The history of the diode is a fun one as it’s rife with accidental discoveries, sometimes having to wait decades for a use for what was found. Two examples of that are our first two topics: thermionic emission and semiconductor diodes. So let’s dive in.
Vacuum Tubes/Thermionic Diodes
Our first accidental discovery was of thermionic emission, which many years later lead to the vacuum tube. Thermionic emission is basically heating a metal, or a coated metal, causing the emission of electrons from its surface.
In 1873 Frederick Guthrie had charged his electroscope positively and then brought a piece of white-hot metal near the electroscope’s terminal. The white-hot metal emitted electrons to the terminal, which of course neutralized the electroscope’s positive charge, causing the leafs to come together. A negatively charged electroscope can’t be discharged this way though, since the hot metal emits electrons only, i.e. negative charge. Thus the direction of electron flow was one-way and the earliest diode was born.
Thomas Edison independently discovered this effect in 1880 when trying to work out why the carbon-filaments in his light bulbs were often burning out at their positive-connected ends. In exploring the problem, he created a special evacuated bulb wherein he had a piece of metal connected to the positive end of the circuit and held near the filament. He found that an invisible current flowed from the filament to the metal. For this reason, thermionic emission is sometimes referred to as the Edison effect.
But it took until 1904 for the first practical use of the effect to appear. John Ambrose Fleming had actually consulted for the Edison Electric Light Company from 1881-1891 but was now working for the Marconi Wireless Telegraph Company. In 1901 the company demonstrated the first radio transmission across the Atlantic, the letter “S” in the form or three dots in Morse code. But there was so much difficulty in telling the received signal apart from the background noise, that the result was disputed (and still is). This made Fleming realize that a more sensitive detector than the coherer they’d been using was needed. And so in 1904 he tried an Edison effect bulb. It worked well, rectifying the high frequency oscillations and passing the signals on to a galvanometer. He filed for a patent and the Fleming valve, the two element vacuum tube or thermionic diode, came into being, heralding decades of technological developments in many subsequent types of vacuum tubes.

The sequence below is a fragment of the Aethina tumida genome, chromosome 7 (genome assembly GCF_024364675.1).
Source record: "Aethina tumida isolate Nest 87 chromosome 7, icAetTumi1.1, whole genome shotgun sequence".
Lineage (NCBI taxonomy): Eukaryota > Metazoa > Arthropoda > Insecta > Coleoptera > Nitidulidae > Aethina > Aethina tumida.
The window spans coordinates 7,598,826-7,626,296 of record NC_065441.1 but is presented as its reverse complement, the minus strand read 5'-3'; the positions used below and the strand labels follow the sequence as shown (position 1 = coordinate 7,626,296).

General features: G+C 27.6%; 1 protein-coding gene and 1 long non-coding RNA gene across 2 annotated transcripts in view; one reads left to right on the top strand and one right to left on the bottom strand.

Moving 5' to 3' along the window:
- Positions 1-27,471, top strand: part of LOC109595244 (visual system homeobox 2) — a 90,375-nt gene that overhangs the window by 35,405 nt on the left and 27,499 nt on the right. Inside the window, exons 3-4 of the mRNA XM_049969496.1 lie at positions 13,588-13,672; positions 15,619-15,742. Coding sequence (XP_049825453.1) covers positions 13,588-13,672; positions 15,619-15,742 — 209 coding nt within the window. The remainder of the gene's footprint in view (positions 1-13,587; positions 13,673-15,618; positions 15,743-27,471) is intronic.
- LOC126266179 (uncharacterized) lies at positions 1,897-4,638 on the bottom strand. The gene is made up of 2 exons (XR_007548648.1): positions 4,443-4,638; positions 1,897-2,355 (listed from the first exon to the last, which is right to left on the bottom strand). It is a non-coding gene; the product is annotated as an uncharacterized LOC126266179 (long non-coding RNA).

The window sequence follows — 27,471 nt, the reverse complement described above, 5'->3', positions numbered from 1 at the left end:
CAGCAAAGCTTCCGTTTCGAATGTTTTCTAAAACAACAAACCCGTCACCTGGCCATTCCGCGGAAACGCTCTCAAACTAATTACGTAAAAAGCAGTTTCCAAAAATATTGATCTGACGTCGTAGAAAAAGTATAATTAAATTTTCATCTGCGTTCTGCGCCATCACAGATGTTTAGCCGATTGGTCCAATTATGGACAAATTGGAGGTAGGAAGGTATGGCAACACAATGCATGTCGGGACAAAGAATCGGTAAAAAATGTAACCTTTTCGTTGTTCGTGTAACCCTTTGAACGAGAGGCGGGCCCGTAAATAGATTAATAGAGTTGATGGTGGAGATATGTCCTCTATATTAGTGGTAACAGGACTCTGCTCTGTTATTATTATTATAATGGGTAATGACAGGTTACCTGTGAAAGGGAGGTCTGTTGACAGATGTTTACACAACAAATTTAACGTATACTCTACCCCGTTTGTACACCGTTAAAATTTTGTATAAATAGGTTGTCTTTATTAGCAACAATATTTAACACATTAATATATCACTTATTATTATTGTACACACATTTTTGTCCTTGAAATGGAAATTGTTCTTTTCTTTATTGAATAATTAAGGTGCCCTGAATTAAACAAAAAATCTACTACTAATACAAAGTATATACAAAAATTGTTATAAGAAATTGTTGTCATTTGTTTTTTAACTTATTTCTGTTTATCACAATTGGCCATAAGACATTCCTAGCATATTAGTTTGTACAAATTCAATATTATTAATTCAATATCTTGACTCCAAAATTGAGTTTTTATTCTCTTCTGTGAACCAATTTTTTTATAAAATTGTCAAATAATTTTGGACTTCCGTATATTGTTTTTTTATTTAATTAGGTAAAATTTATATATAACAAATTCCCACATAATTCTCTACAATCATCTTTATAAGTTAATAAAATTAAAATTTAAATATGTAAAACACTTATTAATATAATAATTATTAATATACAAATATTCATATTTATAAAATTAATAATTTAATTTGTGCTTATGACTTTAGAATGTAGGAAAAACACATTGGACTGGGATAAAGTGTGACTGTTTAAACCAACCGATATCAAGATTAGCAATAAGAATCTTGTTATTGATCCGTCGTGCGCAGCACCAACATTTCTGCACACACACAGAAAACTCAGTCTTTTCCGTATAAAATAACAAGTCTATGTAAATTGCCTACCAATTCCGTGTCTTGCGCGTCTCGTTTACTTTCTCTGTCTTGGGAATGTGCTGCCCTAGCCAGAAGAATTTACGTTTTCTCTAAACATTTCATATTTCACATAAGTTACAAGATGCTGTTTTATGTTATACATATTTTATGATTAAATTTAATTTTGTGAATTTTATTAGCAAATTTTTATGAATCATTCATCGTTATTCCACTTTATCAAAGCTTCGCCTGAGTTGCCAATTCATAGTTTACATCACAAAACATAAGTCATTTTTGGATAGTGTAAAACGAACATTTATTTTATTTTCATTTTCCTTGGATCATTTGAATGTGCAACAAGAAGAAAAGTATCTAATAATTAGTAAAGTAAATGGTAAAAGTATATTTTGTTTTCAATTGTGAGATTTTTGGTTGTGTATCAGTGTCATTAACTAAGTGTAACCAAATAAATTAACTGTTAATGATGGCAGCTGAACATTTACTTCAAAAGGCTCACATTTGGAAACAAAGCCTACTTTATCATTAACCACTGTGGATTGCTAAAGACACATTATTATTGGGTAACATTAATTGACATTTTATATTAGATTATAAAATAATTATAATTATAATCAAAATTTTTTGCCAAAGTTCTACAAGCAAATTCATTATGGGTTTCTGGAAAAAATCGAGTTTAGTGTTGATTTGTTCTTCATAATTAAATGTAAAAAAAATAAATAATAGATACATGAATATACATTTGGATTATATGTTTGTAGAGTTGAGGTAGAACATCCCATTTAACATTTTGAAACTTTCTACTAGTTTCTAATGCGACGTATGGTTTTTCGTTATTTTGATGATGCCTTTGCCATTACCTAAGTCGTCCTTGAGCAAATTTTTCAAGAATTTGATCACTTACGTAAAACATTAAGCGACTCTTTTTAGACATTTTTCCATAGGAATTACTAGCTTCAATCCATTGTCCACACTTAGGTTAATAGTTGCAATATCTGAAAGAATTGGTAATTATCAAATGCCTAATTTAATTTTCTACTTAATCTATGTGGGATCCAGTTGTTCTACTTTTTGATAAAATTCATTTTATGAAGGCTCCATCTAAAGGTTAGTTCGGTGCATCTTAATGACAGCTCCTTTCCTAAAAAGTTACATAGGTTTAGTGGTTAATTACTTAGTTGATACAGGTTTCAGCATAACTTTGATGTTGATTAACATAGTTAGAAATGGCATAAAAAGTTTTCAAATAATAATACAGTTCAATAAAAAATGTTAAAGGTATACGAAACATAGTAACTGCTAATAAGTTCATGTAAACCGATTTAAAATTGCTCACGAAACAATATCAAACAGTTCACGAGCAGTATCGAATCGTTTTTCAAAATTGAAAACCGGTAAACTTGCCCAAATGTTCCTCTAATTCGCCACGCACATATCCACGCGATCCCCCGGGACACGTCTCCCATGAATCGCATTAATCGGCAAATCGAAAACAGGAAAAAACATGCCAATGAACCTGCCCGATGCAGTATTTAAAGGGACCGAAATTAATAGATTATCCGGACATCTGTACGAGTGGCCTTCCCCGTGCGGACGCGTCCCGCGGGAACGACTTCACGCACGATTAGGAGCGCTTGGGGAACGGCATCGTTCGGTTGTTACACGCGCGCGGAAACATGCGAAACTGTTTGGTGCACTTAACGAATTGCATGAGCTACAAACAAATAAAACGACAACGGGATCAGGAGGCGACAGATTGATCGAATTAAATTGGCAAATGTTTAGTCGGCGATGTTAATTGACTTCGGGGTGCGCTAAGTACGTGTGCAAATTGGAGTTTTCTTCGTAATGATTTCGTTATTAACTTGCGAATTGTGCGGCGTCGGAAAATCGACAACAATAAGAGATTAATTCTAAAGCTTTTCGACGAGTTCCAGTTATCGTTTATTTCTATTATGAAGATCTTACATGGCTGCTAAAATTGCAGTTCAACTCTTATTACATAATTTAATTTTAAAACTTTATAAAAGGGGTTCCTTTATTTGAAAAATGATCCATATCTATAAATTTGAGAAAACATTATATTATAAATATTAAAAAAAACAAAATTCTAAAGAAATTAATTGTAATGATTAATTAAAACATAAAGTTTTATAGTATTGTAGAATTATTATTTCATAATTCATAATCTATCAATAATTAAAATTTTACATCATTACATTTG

Vacuum tubes began to be replaced in power supplies in the 1940s by selenium diodes and in the 1960s by semiconductor diodes but are still used today in high power applications. There’s also been a resurgence in their use by audiophiles and recording studios. But that’s only the start of our history.
At almost the same time that Frederick Guthrie was discovering thermionic emission with his electroscope, in 1874, Karl Ferdinand Braun was investigating conductivity of metal salts in solution. He realized that some of the salts, such as galena (aka lead-sulfide), conducted when not dissolved. He subsequently discovered that its resistance varied depending on the magnitude and polarity of the voltage and that this effect worked best if the electrode was a pointed wire. And thus he invented the galena (aka lead-sulfide) point-contact rectifier. Galena is a semiconductor and so this was a semiconductor diode.
This is what became known as the cat’s whisker detector and was used in 1894 for experiments with microwaves. In 1906, G.W. Pickard patented a silicon detector while Henry Harrison Chase Dunwoody patented the carborundum detector. And so began the widespread use of the cat’s whisker in crystal radios which were made in the millions.
But by the 1920s vacuum tubes largely replaced the use of the cat’s whisker detector. However, during World War II, point-contact semiconductor detectors, both silicon and germanium, were revived for microwave radar detectors since the vacuum tube detectors couldn’t work at those frequencies.